Voicing “deep disappointment” about the Russian decision, EU Trade Commissioner Karel De Gucht and EU Health Commissioner John Dalli said the ban was “disproportionate and unjustified.”
“The trade in these live animals from the EU has in no way endangered the health of citizens of the Russian Federation,” they said in a joint statement.
“These restrictions are therefore not based upon scientific fact, necessity or proportionality in any way.”
The ban, they added, is not in line with World Trade Organization (WTO) rules or Russia’s commitments on sanitary matters during the country’s negotiations to join the global body.
“As a result, the European Commission considers that Russia is sending a very negative signal to its international trade partners on its seriousness towards the WTO,” they said.
Russia’s Federal Service for Veterinary and Phytosanitary Surveillance said Monday that the ban would go into effect Tuesday over fears about the Schmallenberg virus that causes birth defects in cattle.
But Dalli and De Gucht insisted that “this is not relevant as pigs are not affected by these diseases.”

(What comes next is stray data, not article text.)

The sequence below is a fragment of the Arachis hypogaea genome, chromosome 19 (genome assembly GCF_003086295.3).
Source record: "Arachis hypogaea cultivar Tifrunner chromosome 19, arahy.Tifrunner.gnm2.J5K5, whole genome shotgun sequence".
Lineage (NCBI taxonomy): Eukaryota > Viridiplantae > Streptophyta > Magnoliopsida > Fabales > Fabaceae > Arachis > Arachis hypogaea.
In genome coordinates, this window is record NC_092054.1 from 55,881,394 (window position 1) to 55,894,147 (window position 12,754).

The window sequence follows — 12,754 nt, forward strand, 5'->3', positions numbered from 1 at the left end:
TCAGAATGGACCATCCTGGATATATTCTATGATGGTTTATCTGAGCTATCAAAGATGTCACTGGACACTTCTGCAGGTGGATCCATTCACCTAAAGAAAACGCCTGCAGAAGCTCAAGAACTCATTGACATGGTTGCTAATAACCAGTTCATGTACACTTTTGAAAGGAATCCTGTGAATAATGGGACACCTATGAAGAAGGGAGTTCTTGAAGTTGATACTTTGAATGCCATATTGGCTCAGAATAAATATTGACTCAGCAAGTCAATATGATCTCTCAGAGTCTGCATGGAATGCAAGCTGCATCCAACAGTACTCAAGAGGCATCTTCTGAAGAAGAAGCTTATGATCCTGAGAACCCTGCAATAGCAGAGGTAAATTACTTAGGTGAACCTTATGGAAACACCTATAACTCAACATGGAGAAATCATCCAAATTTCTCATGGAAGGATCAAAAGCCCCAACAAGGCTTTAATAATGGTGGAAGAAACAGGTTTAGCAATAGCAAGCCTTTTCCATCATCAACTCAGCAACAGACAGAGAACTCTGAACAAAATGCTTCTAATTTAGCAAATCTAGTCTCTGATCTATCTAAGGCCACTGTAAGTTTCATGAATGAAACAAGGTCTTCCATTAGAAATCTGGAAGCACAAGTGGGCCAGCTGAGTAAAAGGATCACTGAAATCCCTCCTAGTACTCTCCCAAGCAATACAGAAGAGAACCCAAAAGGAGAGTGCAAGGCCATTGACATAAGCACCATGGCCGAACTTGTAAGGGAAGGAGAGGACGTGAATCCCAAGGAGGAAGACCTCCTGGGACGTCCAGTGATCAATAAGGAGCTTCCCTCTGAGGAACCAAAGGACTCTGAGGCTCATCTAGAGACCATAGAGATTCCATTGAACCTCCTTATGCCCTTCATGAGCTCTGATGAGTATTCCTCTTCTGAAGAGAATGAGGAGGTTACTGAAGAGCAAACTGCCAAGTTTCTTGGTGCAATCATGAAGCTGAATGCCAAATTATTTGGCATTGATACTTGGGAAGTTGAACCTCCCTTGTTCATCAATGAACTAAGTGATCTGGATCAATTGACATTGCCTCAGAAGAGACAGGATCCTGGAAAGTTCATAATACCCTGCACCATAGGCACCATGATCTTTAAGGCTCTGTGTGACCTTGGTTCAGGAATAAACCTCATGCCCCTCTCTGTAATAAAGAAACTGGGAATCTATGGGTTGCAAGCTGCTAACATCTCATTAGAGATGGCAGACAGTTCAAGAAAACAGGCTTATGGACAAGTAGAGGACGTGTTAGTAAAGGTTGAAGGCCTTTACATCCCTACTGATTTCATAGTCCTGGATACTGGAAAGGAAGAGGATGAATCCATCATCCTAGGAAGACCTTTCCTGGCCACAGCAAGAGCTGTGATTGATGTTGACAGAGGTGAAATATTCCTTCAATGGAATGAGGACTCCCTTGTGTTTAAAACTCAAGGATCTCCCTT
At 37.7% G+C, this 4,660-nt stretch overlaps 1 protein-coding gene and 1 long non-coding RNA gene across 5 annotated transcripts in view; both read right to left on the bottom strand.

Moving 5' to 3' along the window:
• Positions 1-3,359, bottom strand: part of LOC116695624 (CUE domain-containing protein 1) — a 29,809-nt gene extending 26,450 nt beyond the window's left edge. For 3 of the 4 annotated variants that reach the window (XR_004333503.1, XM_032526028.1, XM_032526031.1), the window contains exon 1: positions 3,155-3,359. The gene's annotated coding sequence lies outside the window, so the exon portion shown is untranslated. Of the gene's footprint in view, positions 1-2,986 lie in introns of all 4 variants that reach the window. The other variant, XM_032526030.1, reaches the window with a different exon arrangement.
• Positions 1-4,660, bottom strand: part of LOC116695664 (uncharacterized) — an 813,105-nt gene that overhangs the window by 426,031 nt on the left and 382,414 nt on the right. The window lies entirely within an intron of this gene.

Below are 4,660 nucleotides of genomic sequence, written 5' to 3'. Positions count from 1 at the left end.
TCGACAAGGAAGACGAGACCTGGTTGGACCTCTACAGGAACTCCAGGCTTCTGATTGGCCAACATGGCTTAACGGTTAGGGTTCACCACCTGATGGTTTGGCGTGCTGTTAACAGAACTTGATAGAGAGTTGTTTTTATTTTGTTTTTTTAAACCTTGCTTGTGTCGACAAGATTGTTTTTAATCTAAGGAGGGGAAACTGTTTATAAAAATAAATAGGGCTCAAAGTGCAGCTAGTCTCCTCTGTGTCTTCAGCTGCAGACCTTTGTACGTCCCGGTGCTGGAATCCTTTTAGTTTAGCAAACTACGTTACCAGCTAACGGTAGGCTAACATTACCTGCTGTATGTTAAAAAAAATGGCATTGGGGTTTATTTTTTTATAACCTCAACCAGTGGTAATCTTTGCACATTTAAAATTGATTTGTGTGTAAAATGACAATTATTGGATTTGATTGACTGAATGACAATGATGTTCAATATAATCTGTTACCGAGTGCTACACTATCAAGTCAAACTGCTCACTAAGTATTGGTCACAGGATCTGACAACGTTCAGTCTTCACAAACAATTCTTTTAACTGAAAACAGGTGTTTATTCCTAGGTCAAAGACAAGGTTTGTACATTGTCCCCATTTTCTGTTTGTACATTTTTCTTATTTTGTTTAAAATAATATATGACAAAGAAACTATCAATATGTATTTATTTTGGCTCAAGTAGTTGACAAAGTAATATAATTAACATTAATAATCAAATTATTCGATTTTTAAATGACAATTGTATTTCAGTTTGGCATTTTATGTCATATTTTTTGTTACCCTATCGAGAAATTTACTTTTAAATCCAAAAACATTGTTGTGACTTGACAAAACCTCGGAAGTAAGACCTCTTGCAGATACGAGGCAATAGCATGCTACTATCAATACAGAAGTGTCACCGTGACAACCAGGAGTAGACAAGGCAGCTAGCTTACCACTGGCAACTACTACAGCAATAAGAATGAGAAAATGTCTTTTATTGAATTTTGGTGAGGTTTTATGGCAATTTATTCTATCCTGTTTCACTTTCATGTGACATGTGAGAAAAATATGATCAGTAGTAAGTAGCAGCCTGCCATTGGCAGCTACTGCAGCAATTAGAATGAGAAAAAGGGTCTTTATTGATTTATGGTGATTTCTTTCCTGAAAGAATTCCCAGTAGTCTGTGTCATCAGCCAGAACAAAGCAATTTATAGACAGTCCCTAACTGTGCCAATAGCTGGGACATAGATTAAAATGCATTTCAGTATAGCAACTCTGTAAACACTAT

The Russian statement called the ban “temporary” but gave no indication of when it might be lifted.
Russia issued its first warning two weeks ago after initially suspending live-animal and genetic-material imports from five Western European countries in January.
The threat instilled immediate panic in Latvia — a small Baltic nation that one local official said could lose about two-thirds of its export revenues.
A group of EU experts flew to Moscow last week in a bid to defuse the dispute on Latvia’s strong insistence.
EU exports of live animals, including pigs, cattle, sheep and goats, to Russia amounted to 188 million euros in 2011, of which 75 million euros are affected by the ban.